Saudi Arabia, the UAE, Bahrain, Egypt and Libya have cut diplomatic ties and sealed off all land, sea and air contacts with Qatar, accusing the Persian Gulf country of supporting terrorism and interfering in their internal affairs.
Riyadh took the lead on Monday to sever relations and other minions fell in line after Riyadh “urged all brotherly countries and companies to do the same.” The “decisive” measure, the Saudi statement said, was due to “gross violations committed by authorities in Qatar over the past years.” Qatar denies any wrongdoing.
There are many reasons why the Saudis have trust issues with Qatar. They only need to look in the mirror. There they will meet the one person that will betray them the most:
- Long before the Monday severing of ties, Qatar had turned its back on Saudi Arabia and its destructive policies in the region. After the three summits were held in Riyadh, Qatar spoke against the summits’ decisions as Qatari media outlets attacked Bahrain and defended the resistance and Iran, saying Iran is an Islamic power and Hezbollah and Hamas represent their people and are no way terrorists.
- The desperate move in Saudi policy lies in its grand ambitions for regional dominance, which is accompanied with weak capabilities. Its coalition to restore a puppet president in Yemen failed. Its regime-change wars on Iraq and Syria in collaboration with terror groups failed. Qatar is in the know. Qatar knows better than others that the world today is heading in the direction of adopting policies and practices that restrain Saudi Arabia, Al-Qaeda and ISIL, which just recently carried out three terror attacks in Britain. The Saudis don’t know where they stand, so the situation is escalating.
- 3) The Americans and the Saudis failed to partition the Levant countries. They are at the end of their ropes, tying a knot and holding on. It is time to take responsibility; time for a change; time to stop blaming others for their failures. Blaming Qatar doesn’t empower the Saudis, nor blaming Iran does empower the Americans. It keeps them stuck in the quagmires of Syria, Iraq and Yemen forever, places they don’t want to be because they don’t want to make the painful decision to leave, to be responsible for the outcome of their disastrous military adventures.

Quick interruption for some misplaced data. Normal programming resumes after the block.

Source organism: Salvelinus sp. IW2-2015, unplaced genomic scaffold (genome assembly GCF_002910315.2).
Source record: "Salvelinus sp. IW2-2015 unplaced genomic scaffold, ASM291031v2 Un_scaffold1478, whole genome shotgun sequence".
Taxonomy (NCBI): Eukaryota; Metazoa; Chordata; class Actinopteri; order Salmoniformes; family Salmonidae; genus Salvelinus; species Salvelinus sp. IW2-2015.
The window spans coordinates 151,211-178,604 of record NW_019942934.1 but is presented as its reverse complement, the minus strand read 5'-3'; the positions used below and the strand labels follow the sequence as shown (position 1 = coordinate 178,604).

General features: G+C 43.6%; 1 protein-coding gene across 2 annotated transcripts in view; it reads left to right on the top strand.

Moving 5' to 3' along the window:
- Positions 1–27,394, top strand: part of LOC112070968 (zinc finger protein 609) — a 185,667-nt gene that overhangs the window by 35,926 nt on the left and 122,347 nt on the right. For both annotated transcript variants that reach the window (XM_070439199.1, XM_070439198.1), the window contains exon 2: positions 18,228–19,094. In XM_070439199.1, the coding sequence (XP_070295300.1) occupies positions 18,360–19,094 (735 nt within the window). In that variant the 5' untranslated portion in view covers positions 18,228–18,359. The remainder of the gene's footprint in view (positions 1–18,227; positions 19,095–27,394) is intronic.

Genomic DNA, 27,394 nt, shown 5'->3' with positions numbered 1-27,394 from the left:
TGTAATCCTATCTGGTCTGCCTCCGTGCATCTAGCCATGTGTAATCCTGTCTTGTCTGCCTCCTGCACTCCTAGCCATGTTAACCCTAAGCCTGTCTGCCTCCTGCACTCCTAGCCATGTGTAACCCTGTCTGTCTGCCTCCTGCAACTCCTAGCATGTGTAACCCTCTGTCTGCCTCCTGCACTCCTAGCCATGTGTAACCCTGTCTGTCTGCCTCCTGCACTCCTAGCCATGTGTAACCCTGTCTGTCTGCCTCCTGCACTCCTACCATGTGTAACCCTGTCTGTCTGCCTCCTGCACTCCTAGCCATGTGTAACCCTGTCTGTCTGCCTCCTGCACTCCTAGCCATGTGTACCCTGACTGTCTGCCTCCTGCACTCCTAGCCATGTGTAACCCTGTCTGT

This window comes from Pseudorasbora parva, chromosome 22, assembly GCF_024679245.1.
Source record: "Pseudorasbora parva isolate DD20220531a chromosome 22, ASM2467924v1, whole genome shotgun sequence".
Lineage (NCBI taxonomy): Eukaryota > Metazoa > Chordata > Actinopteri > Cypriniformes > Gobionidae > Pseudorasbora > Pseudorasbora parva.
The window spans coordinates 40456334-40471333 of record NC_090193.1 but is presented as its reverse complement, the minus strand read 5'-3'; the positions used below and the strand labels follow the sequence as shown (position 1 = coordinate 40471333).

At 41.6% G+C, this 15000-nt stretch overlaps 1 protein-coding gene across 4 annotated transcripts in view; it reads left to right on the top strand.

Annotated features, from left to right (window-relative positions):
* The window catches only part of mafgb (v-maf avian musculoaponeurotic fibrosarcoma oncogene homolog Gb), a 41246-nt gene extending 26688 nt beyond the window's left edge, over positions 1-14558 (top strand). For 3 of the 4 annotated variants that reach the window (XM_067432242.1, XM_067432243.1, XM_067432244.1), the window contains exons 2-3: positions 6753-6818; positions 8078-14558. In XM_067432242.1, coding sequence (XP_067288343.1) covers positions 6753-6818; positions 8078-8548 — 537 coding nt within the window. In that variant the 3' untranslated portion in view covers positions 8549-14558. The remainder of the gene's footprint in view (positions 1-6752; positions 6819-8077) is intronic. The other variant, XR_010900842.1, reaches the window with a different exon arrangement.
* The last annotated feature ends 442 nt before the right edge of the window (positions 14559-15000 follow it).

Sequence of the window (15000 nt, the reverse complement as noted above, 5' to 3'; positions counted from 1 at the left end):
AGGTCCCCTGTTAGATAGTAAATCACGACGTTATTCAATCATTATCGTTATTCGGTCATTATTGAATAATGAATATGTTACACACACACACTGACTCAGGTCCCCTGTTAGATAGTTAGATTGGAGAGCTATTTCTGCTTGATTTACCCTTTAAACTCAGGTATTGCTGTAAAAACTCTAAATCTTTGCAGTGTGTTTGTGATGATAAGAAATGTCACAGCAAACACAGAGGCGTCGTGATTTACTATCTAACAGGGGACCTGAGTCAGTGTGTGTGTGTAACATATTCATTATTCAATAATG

- The Saudis cannot accept the fact or this reality, so they blame Qatar or Iran instead of taking accountability. They are the ones that are being condemned globally for their support, funding and embrace of terrorist, extremist and sectarian groups throughout the region. Their insistence on regime change is even shaking the security and stability of the entire planet. For their information, Labour Leader Jeremy Corbyn has challenged British PM Theresa May over a long-delayed inquiry into Saudi funding and support of terrorist groups in the UK, after the Home Office suggested the investigation may not be published. The inquiry into revenue streams for extremist groups is thought to focus on Saudi Arabia, while PM May says “challenging terrorism would require some difficult and often embarrassing conversations.
- Sometimes loneliness makes the loudest noise. Riyadh is fooling no one when it says its “coalition” waging a dirty war on Yemen is ending Qatar’s membership. Yemen is burning because of Riyadh’s policies and practices that strengthen terrorism, and its support for internationally-designated terrorist groups like Al-Qaeda and ISIL, as well as dealing with head-chopping “moderates” in Syria.